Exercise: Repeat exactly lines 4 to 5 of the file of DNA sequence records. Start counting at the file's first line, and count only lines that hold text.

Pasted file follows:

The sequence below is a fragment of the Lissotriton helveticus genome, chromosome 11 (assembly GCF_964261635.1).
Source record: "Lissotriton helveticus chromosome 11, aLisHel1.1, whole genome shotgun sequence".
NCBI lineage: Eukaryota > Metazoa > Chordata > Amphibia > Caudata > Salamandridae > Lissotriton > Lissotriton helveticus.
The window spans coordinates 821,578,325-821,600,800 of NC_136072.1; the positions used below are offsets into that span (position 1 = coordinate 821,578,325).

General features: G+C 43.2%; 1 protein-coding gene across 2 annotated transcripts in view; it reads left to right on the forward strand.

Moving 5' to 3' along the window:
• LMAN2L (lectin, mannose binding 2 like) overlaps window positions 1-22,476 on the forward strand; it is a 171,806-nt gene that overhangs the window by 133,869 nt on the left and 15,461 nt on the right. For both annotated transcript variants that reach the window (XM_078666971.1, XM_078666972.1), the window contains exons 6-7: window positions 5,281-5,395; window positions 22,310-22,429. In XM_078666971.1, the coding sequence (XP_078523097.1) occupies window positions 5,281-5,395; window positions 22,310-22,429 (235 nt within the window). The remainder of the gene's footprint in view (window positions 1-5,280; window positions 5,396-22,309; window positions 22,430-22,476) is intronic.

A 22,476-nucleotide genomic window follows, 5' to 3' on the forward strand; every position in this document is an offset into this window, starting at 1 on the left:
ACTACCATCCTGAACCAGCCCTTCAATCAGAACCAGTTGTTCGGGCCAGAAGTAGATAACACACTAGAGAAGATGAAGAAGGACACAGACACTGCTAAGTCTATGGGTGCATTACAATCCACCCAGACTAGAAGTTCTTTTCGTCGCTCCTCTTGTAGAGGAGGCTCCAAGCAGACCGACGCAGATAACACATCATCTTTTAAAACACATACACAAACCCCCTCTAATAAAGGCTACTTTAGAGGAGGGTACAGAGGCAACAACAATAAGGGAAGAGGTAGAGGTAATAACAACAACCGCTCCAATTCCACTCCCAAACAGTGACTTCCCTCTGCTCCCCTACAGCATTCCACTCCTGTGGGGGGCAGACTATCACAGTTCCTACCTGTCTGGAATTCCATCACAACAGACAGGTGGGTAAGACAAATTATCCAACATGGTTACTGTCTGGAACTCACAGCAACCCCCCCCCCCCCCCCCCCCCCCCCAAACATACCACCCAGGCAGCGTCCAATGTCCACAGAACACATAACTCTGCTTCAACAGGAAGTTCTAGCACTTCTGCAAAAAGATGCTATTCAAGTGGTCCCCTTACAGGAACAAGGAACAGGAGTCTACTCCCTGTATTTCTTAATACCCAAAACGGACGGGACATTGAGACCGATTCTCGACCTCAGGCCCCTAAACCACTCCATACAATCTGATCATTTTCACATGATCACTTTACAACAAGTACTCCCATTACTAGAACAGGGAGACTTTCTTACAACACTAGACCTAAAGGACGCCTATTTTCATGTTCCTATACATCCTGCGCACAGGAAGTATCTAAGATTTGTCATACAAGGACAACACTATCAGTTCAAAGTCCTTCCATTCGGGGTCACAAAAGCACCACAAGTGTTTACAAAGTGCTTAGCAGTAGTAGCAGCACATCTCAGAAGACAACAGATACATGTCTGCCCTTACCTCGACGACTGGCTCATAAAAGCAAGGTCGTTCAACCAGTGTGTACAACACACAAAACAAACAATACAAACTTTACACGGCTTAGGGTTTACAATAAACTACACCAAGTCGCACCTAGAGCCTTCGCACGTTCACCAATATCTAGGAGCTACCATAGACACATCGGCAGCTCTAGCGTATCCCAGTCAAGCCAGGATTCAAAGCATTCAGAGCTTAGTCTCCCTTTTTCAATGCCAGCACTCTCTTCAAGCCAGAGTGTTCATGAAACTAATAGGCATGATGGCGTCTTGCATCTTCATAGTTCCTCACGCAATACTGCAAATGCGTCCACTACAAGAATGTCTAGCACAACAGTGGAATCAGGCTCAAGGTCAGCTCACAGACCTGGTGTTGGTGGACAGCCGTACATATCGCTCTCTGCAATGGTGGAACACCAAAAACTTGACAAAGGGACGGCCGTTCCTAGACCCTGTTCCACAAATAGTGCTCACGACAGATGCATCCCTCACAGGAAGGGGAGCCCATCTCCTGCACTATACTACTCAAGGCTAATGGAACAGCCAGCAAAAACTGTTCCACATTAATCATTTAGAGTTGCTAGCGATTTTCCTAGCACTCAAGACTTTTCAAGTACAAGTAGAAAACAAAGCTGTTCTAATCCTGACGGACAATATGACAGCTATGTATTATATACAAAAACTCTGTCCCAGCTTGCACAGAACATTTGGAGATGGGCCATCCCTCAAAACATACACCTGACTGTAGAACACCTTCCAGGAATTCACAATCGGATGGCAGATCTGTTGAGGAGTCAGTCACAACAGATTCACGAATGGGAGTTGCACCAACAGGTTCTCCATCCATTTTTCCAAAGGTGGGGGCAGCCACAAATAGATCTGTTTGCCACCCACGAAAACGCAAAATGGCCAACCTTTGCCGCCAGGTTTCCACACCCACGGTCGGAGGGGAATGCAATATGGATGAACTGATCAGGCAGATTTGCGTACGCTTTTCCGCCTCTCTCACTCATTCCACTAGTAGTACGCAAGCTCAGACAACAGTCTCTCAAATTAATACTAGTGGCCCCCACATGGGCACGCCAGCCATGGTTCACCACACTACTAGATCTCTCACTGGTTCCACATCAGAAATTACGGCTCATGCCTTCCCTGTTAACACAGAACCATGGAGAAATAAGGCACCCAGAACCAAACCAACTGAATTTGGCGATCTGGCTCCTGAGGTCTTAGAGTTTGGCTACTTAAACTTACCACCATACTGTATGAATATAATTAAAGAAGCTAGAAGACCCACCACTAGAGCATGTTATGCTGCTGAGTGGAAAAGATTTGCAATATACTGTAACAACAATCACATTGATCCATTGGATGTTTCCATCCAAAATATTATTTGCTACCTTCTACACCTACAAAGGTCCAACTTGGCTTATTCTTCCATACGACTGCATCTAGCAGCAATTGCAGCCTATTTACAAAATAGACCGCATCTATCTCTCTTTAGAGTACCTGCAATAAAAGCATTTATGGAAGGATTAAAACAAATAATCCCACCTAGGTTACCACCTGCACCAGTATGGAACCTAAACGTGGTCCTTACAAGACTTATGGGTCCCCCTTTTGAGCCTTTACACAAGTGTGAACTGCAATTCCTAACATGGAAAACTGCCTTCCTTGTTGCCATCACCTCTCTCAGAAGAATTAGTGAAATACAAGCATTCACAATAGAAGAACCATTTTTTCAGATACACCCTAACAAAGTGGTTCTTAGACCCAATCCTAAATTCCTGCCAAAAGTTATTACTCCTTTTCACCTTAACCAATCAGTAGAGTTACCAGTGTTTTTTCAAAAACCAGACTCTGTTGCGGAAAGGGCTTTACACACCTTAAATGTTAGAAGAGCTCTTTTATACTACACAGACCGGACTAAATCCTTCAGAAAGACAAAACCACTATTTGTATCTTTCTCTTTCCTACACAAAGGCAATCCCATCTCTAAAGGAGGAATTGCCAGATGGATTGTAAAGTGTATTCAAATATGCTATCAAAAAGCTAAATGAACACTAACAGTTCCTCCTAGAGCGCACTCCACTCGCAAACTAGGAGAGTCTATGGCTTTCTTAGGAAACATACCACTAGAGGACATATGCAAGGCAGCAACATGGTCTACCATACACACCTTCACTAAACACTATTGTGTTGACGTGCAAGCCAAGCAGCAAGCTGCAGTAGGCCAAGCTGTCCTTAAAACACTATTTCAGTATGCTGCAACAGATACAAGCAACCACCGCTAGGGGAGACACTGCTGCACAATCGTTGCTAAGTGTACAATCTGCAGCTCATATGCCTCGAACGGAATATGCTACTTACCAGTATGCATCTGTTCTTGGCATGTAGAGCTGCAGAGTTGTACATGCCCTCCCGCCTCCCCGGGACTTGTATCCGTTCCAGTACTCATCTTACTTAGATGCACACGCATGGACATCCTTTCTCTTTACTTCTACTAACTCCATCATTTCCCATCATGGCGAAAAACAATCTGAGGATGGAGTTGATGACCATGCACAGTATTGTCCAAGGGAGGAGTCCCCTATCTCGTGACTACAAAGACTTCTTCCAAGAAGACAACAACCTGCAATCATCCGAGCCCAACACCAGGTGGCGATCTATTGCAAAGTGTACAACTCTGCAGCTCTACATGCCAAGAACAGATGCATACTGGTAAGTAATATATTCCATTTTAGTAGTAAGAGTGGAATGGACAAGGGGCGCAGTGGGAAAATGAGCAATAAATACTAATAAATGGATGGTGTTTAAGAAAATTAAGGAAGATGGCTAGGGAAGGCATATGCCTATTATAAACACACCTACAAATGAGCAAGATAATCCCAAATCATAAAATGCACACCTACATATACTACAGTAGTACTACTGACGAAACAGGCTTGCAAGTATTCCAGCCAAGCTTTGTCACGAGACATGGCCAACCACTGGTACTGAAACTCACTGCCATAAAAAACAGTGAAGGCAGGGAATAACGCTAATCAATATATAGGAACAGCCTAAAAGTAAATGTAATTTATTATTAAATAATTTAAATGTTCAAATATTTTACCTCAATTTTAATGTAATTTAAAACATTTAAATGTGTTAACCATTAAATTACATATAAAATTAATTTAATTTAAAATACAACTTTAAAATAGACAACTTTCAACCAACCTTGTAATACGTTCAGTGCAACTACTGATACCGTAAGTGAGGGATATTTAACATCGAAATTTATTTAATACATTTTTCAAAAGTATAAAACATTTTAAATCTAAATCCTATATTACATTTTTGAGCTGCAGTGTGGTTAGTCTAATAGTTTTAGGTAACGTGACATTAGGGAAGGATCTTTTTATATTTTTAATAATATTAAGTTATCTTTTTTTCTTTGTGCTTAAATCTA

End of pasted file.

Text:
The window spans coordinates 821,578,325-821,600,800 of NC_136072.1; the positions used below are offsets into that span (position 1 = coordinate 821,578,325).

General features: G+C 43.2%; 1 protein-coding gene across 2 annotated transcripts in view; it reads left to right on the forward strand.